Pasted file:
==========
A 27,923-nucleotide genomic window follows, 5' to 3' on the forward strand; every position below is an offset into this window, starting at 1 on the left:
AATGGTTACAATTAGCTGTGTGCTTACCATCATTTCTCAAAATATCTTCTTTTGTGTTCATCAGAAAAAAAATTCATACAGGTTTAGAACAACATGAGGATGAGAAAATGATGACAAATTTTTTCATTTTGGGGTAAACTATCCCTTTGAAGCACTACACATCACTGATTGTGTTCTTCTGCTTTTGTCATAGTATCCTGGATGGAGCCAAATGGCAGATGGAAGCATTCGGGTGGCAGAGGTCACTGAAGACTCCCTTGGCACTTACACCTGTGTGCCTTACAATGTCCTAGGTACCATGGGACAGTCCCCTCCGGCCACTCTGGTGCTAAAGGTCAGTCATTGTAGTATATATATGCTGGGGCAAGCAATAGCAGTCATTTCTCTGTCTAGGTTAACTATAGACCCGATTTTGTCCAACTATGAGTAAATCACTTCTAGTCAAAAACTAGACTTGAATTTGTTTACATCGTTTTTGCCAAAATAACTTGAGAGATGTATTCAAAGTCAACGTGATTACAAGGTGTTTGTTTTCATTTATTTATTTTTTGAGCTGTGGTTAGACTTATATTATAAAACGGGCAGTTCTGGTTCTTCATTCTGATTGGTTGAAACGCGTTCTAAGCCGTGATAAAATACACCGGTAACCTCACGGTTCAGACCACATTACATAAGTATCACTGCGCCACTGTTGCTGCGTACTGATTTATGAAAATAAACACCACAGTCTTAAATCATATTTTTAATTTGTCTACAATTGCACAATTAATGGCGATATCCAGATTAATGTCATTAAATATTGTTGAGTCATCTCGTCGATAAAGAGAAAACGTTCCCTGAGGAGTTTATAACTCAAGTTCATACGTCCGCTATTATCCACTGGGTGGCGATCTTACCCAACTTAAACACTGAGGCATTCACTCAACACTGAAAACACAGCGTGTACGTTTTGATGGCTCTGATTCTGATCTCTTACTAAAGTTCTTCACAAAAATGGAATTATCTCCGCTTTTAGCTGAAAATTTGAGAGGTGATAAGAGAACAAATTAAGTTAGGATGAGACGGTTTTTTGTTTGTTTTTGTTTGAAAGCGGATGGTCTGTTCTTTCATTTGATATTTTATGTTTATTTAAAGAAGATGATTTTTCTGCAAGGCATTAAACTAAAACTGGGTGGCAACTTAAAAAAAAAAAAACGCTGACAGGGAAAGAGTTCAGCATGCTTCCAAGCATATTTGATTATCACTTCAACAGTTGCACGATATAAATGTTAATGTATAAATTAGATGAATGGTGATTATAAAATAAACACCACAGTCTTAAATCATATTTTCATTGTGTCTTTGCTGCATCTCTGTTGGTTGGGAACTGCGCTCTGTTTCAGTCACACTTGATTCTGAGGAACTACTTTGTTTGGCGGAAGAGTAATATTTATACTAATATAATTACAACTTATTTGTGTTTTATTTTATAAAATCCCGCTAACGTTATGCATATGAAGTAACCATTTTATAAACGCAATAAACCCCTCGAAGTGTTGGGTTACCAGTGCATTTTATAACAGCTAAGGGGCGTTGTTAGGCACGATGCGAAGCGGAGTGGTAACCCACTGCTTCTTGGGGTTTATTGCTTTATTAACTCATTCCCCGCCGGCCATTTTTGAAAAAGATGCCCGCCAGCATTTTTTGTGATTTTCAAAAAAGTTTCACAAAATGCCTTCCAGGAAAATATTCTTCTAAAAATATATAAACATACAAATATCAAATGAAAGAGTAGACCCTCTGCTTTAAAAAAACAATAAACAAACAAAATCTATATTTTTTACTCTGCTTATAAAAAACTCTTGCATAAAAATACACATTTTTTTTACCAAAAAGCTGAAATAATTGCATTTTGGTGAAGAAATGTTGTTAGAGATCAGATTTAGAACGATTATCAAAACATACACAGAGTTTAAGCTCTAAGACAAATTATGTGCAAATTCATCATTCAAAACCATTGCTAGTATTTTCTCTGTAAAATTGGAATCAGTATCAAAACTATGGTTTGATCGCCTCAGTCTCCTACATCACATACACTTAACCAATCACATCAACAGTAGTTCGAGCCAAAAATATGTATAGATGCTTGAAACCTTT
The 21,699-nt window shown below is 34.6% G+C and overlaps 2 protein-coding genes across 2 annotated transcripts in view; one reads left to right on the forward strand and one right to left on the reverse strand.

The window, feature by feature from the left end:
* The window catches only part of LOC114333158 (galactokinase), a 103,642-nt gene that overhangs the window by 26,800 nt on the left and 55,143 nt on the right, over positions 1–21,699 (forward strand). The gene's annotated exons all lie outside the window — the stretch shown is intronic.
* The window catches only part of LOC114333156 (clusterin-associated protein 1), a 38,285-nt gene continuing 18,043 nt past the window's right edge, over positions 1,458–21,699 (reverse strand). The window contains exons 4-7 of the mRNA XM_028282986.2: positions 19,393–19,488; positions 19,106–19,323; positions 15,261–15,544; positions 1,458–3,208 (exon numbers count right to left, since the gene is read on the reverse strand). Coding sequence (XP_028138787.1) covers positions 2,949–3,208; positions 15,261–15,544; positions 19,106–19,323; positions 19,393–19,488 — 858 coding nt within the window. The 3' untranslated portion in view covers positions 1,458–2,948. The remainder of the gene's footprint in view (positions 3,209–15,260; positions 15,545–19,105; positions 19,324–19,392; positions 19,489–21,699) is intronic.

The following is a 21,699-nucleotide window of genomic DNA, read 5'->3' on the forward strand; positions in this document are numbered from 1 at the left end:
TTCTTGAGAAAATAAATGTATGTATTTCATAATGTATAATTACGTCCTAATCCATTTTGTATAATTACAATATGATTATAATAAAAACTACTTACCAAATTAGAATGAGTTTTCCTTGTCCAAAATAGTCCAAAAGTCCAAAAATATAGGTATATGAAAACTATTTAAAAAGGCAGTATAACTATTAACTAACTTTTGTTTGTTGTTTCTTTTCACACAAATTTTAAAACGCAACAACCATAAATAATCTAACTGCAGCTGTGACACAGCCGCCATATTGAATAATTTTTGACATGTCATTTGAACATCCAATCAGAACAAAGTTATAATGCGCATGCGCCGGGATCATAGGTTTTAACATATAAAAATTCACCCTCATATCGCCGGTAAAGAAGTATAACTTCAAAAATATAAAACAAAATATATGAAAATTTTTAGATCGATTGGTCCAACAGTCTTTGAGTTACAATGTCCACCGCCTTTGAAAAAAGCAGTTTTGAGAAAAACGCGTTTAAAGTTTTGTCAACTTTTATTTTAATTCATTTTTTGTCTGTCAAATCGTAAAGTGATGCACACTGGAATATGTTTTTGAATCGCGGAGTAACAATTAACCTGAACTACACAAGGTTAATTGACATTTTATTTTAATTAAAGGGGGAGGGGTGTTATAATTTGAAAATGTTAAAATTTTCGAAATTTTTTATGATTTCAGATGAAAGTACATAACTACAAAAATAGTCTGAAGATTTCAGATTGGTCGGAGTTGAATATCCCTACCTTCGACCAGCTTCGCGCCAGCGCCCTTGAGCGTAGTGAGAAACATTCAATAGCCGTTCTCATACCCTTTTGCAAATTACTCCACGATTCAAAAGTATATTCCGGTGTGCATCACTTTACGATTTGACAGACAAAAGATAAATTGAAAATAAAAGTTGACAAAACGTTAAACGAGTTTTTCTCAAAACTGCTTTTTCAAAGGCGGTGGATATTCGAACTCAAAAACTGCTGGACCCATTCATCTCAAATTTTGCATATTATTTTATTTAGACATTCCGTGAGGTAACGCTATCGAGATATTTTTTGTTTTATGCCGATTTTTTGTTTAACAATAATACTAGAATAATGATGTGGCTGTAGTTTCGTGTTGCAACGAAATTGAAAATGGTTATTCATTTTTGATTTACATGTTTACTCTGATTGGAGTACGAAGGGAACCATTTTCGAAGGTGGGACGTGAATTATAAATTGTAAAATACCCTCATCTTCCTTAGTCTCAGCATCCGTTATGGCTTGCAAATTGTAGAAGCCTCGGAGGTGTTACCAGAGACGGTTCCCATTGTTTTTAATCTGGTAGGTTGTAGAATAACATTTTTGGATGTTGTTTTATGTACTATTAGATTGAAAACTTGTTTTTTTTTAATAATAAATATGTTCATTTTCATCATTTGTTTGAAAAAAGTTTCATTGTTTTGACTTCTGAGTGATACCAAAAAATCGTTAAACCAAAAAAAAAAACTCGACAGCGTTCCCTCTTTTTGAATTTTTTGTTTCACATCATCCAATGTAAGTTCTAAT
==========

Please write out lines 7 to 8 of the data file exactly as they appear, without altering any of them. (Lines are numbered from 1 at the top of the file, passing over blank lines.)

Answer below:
The following is a 21,699-nucleotide window of genomic DNA, read 5'->3' on the forward strand; positions in this document are numbered from 1 at the left end:
TTCTTGAGAAAATAAATGTATGTATTTCATAATGTATAATTACGTCCTAATCCATTTTGTATAATTACAATATGATTATAATAAAAACTACTTACCAAATTAGAATGAGTTTTCCTTGTCCAAAATAGTCCAAAAGTCCAAAAATATAGGTATATGAAAACTATTTAAAAAGGCAGTATAACTATTAACTAACTTTTGTTTGTTGTTTCTTTTCACACAAATTTTAAAACGCAACAACCATAAATAATCTAACTGCAGCTGTGACACAGCCGCCATATTGAATAATTTTTGACATGTCATTTGAACATCCAATCAGAACAAAGTTATAATGCGCATGCGCCGGGATCATAGGTTTTAACATATAAAAATTCACCCTCATATCGCCGGTAAAGAAGTATAACTTCAAAAATATAAAACAAAATATATGAAAATTTTTAGATCGATTGGTCCAACAGTCTTTGAGTTACAATGTCCACCGCCTTTGAAAAAAGCAGTTTTGAGAAAAACGCGTTTAAAGTTTTGTCAACTTTTATTTTAATTCATTTTTTGTCTGTCAAATCGTAAAGTGATGCACACTGGAATATGTTTTTGAATCGCGGAGTAACAATTAACCTGAACTACACAAGGTTAATTGACATTTTATTTTAATTAAAGGGGGAGGGGTGTTATAATTTGAAAATGTTAAAATTTTCGAAATTTTTTATGATTTCAGATGAAAGTACATAACTACAAAAATAGTCTGAAGATTTCAGATTGGTCGGAGTTGAATATCCCTACCTTCGACCAGCTTCGCGCCAGCGCCCTTGAGCGTAGTGAGAAACATTCAATAGCCGTTCTCATACCCTTTTGCAAATTACTCCACGATTCAAAAGTATATTCCGGTGTGCATCACTTTACGATTTGACAGACAAAAGATAAATTGAAAATAAAAGTTGACAAAACGTTAAACGAGTTTTTCTCAAAACTGCTTTTTCAAAGGCGGTGGATATTCGAACTCAAAAACTGCTGGACCCATTCATCTCAAATTTTGCATATTATTTTATTTAGACATTCCGTGAGGTAACGCTATCGAGATATTTTTTGTTTTATGCCGATTTTTTGTTTAACAATAATACTAGAATAATGATGTGGCTGTAGTTTCGTGTTGCAACGAAATTGAAAATGGTTATTCATTTTTGATTTACATGTTTACTCTGATTGGAGTACGAAGGGAACCATTTTCGAAGGTGGGACGTGAATTATAAATTGTAAAATACCCTCATCTTCCTTAGTCTCAGCATCCGTTATGGCTTGCAAATTGTAGAAGCCTCGGAGGTGTTACCAGAGACGGTTCCCATTGTTTTTAATCTGGTAGGTTGTAGAATAACATTTTTGGATGTTGTTTTATGTACTATTAGATTGAAAACTTGTTTTTTTTTAATAATAAATATGTTCATTTTCATCATTTGTTTGAAAAAAGTTTCATTGTTTTGACTTCTGAGTGATACCAAAAAATCGTTAAACCAAAAAAAAAAACTCGACAGCGTTCCCTCTTTTTGAATTTTTTGTTTCACATCATCCAATGTAAGTTCTAAT